Home > News & Reviews > Roddy Woomble

Roddy Woomble - The Impossible Song & Other Songs (Album Review)

Tuesday, 15 February 2011 Written by Ben Bland
Roddy Woomble - The Impossible Song & Other Songs (Album Review)

Oh Roddy, what have you become? Do you even remember the days when you strutted around with sneering punk attitude, shouting about anything and everything? Back when hope was important.

Of course, Roddy Woomble didn’t hang around with that punk lark for long. Idlewild were never really a punk band after all. They just acted like one and made a hell of a lot of very messy yet endearing noises. Then they sort of calmed down a bit and made ‘100 Broken Windows’ – which is still one of the best British rock albums ever released. Our hero became less concerned with moaning about stuff and instead began to wax lyrical about Gertrude Stein and post-modernism. Hell, by the time Idlewild released ‘The Remote Part’ in 2002 they even verged on sounding arena ready. Angry Roddy was long gone, sensitive Roddy was here to stay.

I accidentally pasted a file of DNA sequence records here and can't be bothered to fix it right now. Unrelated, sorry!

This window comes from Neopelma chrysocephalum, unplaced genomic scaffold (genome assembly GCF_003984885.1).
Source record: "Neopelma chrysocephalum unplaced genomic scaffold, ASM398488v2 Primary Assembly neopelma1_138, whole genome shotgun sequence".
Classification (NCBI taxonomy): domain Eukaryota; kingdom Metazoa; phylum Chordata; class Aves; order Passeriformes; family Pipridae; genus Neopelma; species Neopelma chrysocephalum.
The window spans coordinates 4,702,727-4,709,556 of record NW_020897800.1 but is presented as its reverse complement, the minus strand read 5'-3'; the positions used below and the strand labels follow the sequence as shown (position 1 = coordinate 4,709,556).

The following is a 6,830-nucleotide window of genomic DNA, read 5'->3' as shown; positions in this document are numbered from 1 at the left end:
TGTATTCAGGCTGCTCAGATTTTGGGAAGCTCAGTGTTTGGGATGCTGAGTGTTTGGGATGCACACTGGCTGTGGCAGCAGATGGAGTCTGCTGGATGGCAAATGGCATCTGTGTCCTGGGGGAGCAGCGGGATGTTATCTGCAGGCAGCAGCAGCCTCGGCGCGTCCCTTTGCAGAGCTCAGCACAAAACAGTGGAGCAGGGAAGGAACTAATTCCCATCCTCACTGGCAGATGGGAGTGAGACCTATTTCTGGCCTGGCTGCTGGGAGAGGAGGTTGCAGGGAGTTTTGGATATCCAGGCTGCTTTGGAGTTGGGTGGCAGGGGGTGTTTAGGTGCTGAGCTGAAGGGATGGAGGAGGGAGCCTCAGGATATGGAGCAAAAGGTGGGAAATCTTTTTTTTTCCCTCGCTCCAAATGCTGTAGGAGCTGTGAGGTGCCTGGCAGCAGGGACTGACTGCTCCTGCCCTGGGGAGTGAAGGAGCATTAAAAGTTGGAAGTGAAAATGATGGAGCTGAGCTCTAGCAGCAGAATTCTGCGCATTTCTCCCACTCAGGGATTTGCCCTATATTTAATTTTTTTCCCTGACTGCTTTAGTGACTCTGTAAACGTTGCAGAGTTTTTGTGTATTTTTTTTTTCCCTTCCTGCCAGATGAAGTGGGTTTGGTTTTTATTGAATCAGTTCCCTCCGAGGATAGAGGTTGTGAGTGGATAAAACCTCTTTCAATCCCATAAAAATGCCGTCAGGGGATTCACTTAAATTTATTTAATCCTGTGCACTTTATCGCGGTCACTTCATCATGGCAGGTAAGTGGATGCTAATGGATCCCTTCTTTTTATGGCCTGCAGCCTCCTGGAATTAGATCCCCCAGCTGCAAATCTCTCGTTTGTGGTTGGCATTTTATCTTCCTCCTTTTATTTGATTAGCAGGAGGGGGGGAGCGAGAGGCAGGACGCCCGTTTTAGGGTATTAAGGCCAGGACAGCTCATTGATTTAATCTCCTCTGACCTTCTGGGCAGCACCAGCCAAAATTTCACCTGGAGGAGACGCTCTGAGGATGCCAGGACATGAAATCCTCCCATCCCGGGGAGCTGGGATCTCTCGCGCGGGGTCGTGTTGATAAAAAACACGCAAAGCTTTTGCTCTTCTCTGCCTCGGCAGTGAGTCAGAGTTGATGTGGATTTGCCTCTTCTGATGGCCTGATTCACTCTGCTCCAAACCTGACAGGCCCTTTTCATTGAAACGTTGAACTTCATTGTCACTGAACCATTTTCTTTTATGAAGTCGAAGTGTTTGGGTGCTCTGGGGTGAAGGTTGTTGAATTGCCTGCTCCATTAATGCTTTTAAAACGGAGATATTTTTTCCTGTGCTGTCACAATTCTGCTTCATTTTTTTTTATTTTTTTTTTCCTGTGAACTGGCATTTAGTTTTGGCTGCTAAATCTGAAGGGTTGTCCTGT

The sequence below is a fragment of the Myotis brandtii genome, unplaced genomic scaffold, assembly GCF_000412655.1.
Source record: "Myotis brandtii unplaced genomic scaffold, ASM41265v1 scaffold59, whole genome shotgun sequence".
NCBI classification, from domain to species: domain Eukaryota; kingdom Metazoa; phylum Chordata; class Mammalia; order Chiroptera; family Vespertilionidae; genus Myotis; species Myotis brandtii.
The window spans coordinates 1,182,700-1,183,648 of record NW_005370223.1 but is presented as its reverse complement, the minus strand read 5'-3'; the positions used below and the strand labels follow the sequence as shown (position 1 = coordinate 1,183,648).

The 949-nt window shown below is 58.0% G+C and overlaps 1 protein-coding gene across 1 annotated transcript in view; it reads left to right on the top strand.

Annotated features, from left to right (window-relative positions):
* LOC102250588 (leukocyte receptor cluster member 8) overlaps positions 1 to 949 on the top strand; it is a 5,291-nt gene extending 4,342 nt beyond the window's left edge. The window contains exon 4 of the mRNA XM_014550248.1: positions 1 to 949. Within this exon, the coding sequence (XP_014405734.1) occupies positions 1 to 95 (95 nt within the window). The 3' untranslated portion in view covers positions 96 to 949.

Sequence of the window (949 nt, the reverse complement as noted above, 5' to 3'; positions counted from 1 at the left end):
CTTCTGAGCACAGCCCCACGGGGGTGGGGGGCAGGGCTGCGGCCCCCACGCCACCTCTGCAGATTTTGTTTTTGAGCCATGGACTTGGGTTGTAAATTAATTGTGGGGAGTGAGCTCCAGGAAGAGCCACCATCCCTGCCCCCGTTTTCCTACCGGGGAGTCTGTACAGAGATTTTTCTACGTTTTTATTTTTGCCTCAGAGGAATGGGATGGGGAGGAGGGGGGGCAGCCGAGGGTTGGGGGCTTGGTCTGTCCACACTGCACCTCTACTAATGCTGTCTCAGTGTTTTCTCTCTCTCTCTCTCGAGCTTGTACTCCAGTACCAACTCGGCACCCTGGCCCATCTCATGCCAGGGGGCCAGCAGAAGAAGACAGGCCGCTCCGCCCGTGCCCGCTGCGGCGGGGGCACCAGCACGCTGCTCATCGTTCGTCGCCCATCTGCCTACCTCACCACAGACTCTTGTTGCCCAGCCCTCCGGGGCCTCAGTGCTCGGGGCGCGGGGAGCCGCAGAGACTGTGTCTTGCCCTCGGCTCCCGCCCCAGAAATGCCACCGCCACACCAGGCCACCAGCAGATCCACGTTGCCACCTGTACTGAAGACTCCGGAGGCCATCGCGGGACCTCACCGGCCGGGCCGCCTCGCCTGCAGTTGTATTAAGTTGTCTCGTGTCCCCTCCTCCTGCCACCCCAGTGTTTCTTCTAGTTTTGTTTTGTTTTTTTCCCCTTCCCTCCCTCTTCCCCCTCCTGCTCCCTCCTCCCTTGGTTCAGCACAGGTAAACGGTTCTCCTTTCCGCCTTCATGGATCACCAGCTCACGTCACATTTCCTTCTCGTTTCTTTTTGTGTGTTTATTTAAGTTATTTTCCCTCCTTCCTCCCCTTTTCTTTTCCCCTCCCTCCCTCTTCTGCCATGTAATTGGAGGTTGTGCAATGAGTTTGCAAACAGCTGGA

ImageIdlewild are still going today and their work has remained in the spiky but always melodic alt-rock camp that it has occupied since ‘The Remote Part’. They have always struggled to escape the ghosts of their past though. In December 2010 they toured ‘100 Broken Windows’ again, as if accepting that it has always, and shall always be, their creative peak. Yet something doesn’t make sense.

In 2006 Roddy released a solo album called ‘My Secret is My Silence’. It was a folk record and it was actually really good. In fact it was better than anything Idlewild have released since 2002 and it was all centred on the distinctive voice of Mr. Roddy Woomble. There were delicate acoustic melodies and soaring vocal support from Mercury Prize nominee Kate Rusby. Yet it wasn’t actually that difficult from what Idlewild had done with 2005’s ‘Warnings/ Promises’. It was just better and executed with a wonderfully graceful simplicity. Above all it was passionate. It felt like Roddy was singing these songs to you, it was a personal experience.